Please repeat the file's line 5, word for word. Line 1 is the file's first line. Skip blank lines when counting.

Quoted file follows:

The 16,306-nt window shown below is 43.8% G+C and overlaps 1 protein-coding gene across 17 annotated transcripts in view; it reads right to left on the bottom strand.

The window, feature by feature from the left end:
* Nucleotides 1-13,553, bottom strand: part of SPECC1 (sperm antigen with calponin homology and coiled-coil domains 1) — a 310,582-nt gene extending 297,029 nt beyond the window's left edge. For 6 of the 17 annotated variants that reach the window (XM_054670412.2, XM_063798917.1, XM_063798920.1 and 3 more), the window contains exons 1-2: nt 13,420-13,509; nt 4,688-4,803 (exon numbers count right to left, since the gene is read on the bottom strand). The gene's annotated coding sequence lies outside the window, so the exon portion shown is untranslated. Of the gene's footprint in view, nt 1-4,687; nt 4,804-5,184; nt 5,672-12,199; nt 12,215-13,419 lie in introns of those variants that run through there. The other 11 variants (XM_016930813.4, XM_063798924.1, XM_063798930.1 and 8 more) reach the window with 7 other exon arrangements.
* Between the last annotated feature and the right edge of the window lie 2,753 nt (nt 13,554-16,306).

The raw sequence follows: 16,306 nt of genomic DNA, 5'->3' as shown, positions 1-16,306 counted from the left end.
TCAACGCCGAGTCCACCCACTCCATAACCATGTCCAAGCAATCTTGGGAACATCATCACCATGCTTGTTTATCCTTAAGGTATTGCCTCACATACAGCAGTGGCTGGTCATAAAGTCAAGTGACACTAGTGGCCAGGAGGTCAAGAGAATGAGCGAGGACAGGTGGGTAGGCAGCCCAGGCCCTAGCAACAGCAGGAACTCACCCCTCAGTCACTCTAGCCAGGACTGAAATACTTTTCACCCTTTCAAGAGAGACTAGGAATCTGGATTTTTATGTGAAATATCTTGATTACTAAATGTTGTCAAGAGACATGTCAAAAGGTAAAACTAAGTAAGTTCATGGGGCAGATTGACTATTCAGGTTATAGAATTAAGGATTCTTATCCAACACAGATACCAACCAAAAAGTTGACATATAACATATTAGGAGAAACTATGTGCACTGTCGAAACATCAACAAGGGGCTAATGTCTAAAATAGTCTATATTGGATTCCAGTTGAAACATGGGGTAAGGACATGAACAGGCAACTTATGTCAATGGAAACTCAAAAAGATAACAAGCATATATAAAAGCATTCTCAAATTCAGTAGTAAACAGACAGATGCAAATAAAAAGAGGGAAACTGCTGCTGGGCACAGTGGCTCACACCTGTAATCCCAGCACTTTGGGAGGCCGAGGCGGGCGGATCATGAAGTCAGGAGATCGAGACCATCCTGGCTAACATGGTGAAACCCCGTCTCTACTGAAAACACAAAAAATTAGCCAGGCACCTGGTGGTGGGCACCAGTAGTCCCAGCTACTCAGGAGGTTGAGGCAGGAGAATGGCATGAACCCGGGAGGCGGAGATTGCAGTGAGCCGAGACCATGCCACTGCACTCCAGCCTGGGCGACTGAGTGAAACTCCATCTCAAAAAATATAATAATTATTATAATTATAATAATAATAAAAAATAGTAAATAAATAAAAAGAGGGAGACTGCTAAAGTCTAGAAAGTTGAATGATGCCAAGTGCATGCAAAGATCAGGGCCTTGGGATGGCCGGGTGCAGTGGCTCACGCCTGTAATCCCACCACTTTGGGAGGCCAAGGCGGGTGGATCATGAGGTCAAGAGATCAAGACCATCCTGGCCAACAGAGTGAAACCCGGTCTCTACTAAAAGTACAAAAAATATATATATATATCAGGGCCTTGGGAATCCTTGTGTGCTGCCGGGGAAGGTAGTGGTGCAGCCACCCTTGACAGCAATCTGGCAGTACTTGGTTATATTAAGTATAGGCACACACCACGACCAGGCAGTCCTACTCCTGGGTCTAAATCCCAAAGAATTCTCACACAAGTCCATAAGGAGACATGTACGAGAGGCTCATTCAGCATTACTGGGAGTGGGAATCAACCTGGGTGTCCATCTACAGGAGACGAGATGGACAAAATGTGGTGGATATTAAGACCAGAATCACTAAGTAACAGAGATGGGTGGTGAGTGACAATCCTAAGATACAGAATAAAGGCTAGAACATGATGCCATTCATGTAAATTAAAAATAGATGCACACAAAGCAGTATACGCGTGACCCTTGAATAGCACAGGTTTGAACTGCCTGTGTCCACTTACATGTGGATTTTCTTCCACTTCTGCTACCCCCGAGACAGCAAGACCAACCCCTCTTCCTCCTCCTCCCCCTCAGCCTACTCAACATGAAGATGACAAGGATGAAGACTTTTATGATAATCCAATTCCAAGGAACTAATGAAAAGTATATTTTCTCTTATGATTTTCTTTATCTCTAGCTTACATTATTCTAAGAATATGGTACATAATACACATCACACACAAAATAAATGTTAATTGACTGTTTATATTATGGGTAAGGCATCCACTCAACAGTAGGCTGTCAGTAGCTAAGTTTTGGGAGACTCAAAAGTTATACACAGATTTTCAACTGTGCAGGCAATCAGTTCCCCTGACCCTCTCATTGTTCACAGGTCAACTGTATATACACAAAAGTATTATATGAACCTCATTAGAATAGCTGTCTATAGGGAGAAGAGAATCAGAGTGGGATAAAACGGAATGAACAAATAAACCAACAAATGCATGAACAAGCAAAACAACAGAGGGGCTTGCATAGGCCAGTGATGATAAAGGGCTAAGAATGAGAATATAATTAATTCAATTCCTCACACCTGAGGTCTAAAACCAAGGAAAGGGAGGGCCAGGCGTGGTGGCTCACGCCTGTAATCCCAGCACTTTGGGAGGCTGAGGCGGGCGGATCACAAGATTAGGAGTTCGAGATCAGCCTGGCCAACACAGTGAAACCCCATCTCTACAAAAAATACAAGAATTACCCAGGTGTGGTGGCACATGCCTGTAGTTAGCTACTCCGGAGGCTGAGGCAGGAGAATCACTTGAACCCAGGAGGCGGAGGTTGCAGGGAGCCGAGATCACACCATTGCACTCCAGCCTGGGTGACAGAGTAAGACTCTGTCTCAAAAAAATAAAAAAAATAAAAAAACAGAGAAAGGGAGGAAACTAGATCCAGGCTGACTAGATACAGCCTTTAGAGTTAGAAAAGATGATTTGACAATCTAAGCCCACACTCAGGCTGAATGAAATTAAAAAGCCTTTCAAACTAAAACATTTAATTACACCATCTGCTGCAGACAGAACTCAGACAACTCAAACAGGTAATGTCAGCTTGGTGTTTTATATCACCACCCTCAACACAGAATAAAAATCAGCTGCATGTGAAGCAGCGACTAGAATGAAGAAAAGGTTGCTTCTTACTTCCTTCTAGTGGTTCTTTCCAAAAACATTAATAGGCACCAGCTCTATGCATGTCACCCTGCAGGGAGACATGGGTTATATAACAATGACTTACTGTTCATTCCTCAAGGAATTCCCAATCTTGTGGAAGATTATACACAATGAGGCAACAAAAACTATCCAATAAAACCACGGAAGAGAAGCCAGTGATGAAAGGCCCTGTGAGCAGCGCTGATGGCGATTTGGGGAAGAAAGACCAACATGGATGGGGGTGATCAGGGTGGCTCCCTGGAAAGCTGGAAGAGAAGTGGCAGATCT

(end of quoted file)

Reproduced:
The raw sequence follows: 16,306 nt of genomic DNA, 5'->3' as shown, positions 1-16,306 counted from the left end.